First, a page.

In the example illustrated in FIG. 6A, as illustrated previously, the device registers entry of the character “c.” Device 100 again displays word prediction candidates above the projected location of the key associated with their respective selection in keyboard projection image 550. Keyboard 220 receives tap input 560 from the “A” key, and in FIG. 6B, the word prediction candidate “cacao” appears to the left of cursor 240. Other variations of keyboard projection images 450, 550, or 650 may be employed in alternative embodiments that improve speed and accuracy of prediction candidate selection by visually associating the prediction candidates with the particular key of keyboard 220 which, when tapped, will result in selection of that particular prediction candidate.

FIG. 7 is a flow chart showing a word prediction candidate selection process 700, consistent with example embodiments disclosed herein. Electronic device 100 receives text input via keyboard 220 of a plurality of characters (Step 710). Based on the input characters, electronic device 100 may perform a word prediction process (Step 720). The word prediction process will be described in detail in association with FIG. 8. In brief, electronic device 100 generates and displays a set of additional characters as candidates to complete words containing the characters input by the user in Step 710, or variations thereof. Responsive to further input by the user via keyboard 220, electronic device 100 displays a selected word candidate within viewing pane 230.

Word prediction and completion process 700 proceeds with electronic device 100 receiving a second input via keyboard 220 (Step 730). In some embodiments, the input may be a single character input from keyboard 220. In some embodiments, the input may be in the form of a tap input on one of the keys of keyboard 220. In alternative embodiments, the input may be a key press input on one of the keys of keyboard 220.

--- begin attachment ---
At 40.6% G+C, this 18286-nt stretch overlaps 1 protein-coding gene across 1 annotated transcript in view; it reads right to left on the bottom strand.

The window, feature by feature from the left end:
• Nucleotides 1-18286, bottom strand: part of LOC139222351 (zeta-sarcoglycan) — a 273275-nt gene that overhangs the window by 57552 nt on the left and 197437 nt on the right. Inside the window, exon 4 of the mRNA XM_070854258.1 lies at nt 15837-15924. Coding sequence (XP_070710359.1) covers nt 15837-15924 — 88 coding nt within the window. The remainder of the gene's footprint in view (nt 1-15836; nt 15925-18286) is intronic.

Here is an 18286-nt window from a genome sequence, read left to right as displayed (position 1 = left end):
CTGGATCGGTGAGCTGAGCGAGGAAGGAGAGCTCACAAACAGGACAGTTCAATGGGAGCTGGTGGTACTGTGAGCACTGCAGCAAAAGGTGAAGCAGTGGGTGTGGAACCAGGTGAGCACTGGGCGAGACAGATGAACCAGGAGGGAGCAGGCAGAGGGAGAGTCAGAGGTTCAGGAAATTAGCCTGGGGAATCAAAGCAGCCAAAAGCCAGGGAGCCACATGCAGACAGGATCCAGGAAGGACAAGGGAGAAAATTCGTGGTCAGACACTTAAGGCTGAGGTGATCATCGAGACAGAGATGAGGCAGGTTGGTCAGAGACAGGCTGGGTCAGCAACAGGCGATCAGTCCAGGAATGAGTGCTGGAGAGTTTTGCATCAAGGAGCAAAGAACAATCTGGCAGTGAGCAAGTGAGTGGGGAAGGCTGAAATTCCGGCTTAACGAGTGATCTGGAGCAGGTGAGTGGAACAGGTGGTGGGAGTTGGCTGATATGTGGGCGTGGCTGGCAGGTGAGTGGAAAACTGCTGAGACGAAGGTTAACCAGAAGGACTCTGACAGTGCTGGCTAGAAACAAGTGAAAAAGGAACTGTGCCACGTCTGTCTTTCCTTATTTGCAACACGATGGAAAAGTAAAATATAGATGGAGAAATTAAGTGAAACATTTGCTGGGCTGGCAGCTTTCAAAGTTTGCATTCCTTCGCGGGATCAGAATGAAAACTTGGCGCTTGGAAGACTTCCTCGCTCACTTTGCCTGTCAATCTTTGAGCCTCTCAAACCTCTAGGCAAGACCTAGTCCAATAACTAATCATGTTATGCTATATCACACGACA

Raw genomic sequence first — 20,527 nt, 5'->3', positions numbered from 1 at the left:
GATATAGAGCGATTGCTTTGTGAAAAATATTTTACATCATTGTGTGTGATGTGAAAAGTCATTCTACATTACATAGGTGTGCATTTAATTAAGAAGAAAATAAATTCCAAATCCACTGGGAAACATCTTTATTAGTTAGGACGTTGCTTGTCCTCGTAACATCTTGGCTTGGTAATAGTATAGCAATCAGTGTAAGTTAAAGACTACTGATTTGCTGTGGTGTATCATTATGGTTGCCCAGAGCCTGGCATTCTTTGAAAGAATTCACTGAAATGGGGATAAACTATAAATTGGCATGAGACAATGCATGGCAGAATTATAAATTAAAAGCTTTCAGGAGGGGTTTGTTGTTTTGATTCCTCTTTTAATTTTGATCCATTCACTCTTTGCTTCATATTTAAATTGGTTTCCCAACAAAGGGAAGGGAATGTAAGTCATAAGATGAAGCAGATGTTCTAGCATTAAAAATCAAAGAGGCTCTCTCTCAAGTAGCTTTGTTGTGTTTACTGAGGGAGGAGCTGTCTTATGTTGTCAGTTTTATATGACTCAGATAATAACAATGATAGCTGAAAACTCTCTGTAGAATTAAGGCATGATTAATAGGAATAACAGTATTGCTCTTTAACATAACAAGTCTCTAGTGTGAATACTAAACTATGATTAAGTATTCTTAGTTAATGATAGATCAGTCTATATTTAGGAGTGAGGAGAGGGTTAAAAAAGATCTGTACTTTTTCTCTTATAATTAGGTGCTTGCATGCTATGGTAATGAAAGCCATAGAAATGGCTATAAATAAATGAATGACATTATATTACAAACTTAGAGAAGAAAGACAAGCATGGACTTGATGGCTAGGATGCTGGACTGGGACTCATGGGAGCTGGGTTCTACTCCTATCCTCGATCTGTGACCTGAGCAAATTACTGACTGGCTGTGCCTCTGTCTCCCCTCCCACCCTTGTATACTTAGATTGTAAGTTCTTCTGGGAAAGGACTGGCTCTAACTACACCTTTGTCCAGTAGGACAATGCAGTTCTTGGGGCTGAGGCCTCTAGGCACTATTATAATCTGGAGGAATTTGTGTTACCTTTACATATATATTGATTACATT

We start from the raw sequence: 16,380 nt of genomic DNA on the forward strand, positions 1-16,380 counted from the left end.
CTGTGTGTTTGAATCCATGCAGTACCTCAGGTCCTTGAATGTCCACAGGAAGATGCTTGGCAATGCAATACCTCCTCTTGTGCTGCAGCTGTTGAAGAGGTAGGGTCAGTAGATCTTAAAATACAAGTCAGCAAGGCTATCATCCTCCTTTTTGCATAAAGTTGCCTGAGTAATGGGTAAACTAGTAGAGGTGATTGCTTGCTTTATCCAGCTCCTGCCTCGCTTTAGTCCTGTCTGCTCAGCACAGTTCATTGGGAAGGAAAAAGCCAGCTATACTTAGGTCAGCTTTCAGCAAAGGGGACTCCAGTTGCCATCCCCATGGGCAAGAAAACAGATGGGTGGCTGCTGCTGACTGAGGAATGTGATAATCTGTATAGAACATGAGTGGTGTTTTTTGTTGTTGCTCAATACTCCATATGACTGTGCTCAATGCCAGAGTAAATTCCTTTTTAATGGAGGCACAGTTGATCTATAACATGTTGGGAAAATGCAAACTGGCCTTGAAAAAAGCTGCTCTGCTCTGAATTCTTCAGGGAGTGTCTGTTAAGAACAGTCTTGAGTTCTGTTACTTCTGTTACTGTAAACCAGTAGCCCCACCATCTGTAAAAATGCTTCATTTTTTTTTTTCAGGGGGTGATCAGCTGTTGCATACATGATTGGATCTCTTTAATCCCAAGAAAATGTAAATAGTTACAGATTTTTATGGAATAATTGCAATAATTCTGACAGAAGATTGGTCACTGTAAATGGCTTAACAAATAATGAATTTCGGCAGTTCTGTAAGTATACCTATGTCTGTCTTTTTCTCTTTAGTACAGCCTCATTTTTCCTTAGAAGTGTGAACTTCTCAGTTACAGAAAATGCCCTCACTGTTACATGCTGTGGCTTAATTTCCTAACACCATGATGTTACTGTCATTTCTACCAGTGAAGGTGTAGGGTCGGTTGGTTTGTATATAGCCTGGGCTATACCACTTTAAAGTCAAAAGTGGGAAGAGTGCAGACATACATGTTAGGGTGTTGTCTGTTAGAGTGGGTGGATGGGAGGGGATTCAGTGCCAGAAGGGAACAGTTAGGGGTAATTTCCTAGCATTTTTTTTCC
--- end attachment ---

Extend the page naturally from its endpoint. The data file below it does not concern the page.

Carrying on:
Electronic device 100, via processor 102, determines whether the input is associated with a particular one of the displayed word prediction candidates (Step 740). In brief, electronic device 100 associates each of the word prediction candidates with a single character that permits the candidate to be presented on the display for selection responsive to input of that particular character. Responsive to input of a single character via keyboard 220, electronic device 100 determines whether the input corresponds to one of the previously displayed word prediction candidates. The determination accounts for both the nature of the input and the identity of the input character. For example, electronic device 100 determines whether the input via keyboard 220 is a tap input or a key press input. Additionally, the character input is compared to the single character associated with each of the word prediction candidates. If the input character is not associated with any of the displayed word prediction candidates (Step 740: NO), word prediction candidate selection process 700 returns to Step 720 and re-performs the word prediction process. A new set of word prediction candidates is generated based on the input received, and new word prediction candidates are displayed. If the input character is associated with a particular one of the displayed word prediction candidates (Step 740: YES), then electronic device 100 presents that particular word prediction candidate in viewing pane 230 of touchscreen 118 (Step 750). In some embodiments, device 100 may detect an input reflecting selection of the presented particular word prediction candidate. Responsive to detection of the input, device 100 displays the selected candidate in an input field on the display, such as viewing pane 230. In alternative embodiments, device 100 may receive an input indicating that the presented particular word prediction candidate is rejected for selection. Processor 102 then determines a different particular word prediction candidate from among the generated set of word prediction candidates based on the second input, and presents the different particular word prediction candidate on the display for selection.